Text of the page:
Saturday, June 1, 2013

More Than Grammar

There is no law that prohibits dating a friend’s ex.  You won’t go to jail if you drink your roommate’s last Diet Coke. There is no commandment that states that men shalt not wear mock turtlenecks.

However, just because these practices are technically permissible, it doesn’t mean that we should do them. 

The same rule applies to our writing. Just because something we write is technically grammatically correct, it doesn’t necessarily mean that it’s the best way to express it. Here are a couple of examples:

(The apostrophe is inserted correctly.)



 (The comma is correct and Nike is appropriately capitalized.)

The writers of these headlines were trying to convey messages about politics and golf, but here I am wondering if Obama's package is big enough to raise the debt ceiling on its own.

When we proofread our work, we have to do the best we can to see our writing through our readers' eyes. This is challenging because we know what message we are trying to convey. Therefore, even if proofread our work, we might not notice that we've inserted male genitalia references into our writing. 

Have you ever made a similar error?
 
What are your most successful proofreading techniques?

14 comments:

Andrew Leon said...

Reading it out loud. It changes the way I see what I've written and helps me find things that may need to be reworded.

DiscConnected said...

First, let me say that there SHOULD be a law against drinking that last diet coke.

The Tiger headline made me think of George Carlin's old "Seven Words You Can't Say On Television" routine...'balls' was one of those words that could sometimes get you into trouble....like with this headline!

LC

James Garcia Jr. said...

Hello, stranger! *waves*
You know, my least favorite proofreading method is also the last step before finishing. It's the reading aloud stage. I can't stand it because it takes so damn long! Lol! However, it really works to make sure everything sounds just right.
I hope life has been treating you well, Jenny. Enjoy your weekend!

-Jimmy

Mark said...

I want to tell myself that they just don't see the entendre because they see themselves as high class because they run a newspaper. Then I read other headlines and I see that they're really bad puns. If you ask me this was entirely deliberate and proofreading would just result in the writers snickering more.

Shelly said...
This comment has been removed by the author.
Shelly said...

I like to start from the last sentence of a piece and work my way up through to the first sentence when proofreading so I can remove myself from the meaning and focus where I should.

Jemi Fraser said...

Those are awesome! I love Jay Leno's headlines segments where he showcases these kinds of mistakes - fun! :)

DWei said...

Read your entire work backwards and aloud.

Does wonders for me.

Jo Antareau said...

I agree with Mark, the gaffs in the headlines were probably deliberate. Any publicity is good for the paper, so the occasional double entendre that draws attention to the publication is a good thing.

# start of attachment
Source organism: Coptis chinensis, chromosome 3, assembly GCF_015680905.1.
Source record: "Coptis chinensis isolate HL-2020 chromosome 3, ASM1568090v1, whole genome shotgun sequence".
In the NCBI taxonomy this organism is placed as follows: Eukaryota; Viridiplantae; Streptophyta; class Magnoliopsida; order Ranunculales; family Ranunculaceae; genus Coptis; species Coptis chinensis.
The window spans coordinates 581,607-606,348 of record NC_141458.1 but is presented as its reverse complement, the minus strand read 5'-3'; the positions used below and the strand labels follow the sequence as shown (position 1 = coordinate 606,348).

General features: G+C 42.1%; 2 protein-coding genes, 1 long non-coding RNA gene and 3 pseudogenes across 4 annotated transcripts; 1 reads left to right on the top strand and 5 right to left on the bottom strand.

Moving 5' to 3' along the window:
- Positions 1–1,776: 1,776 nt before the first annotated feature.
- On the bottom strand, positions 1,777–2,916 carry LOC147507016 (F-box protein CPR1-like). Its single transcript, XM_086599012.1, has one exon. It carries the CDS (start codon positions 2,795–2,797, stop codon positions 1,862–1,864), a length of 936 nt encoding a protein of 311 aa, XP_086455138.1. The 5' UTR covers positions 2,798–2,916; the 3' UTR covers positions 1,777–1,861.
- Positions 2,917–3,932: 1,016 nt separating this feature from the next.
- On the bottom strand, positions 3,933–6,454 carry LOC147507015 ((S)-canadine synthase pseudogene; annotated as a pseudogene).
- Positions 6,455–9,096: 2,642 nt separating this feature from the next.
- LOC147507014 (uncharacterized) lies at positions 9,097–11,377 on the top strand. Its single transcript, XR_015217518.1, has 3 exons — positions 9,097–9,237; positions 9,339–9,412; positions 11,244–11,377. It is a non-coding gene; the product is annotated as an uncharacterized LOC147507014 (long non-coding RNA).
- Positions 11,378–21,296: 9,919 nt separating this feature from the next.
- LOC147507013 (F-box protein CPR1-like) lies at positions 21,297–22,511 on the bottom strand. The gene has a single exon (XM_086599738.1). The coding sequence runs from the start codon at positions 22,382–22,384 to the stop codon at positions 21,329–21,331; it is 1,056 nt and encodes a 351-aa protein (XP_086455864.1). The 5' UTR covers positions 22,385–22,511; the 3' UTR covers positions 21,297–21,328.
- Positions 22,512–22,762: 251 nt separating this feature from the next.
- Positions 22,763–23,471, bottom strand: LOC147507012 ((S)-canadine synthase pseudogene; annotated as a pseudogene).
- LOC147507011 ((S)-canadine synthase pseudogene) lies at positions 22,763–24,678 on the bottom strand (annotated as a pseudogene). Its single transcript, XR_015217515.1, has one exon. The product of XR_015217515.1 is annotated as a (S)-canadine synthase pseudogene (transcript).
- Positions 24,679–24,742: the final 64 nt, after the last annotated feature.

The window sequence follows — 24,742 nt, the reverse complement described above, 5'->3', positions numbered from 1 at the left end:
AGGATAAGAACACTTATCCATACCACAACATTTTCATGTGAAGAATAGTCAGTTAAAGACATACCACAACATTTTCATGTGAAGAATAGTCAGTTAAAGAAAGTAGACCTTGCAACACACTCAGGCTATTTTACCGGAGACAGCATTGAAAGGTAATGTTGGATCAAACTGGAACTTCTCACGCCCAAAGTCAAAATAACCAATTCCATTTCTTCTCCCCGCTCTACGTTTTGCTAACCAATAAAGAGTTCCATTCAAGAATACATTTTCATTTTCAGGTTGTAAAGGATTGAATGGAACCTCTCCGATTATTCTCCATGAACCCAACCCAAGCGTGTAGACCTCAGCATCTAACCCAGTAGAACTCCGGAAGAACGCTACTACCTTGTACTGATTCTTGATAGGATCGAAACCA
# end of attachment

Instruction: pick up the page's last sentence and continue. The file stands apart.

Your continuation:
That, and the fact that copy editing can a boring job, so the sub editor might occasionally sex-up a journalist's copy for a giggle. And if it makes the journalist look like a turkey ...all the better! (editor 1, reporter 0).

It makes me wonder about the rare medieval bible that includes the commandment Thou Shalt Commit Adultery.

the late phoenix said...

I got arrested for drinking Coke Zero. I'm grateful, that arresting officer saved my life...that stuff tastes like dishwater.

Theresa Milstein said...

I think they make mistakes with Tiger Woods headlines on purpose. He kind of brought it on himself.

Beta readers have caught a few multiple meanings I didn't intend. Nothing about packages though.

The Sisterhood said...

Those are great examples! Headlines are particularly prone to such problems: I noticed this when I worked for a newspaper. We spent more time trying to come up with unfunny headlines than we did writing the actual story. And even with our best effort, we'd still accidentally write something like that "Obama's package" headline, which we'd hear ALL about next day from readers.

My technique involves stepping away from my work periodically and doing something else: just a few minutes' break allows me to see something with fresh eyes. That, and having someone else proofread my proofreading! Yay for those minions known as "family members."

-S

anthony stemke said...

Re the use of commas -
A panda walks into a restaurant and orders a sandwich. After eating it, he pulls out a gun and fires a couple of shots into the ceiling. The frightened waiter/server/provider asks why did you do that? as the panda is on his way out. "I'm a panda," he says and produces a badly punctuated wildlife manual. The panda says "Look it up."

The waiter turns to the entry on PANDA and finds the explanation.

"PANDA. Large black and white bear-like mammal, native to China. Eats, shoots and leaves."

anthony stemke said...

Re the use of commas -
A panda walks into a restaurant and orders a sandwich. After eating it, he pulls out a gun and fires a couple of shots into the ceiling. The frightened waiter/server/provider asks why did you do that? as the panda is on his way out. "I'm a panda," he says and produces a badly punctuated wildlife manual. The panda says "Look it up."

The waiter turns to the entry on PANDA and finds the explanation.

"PANDA. Large black and white bear-like mammal, native to China. Eats, shoots and leaves."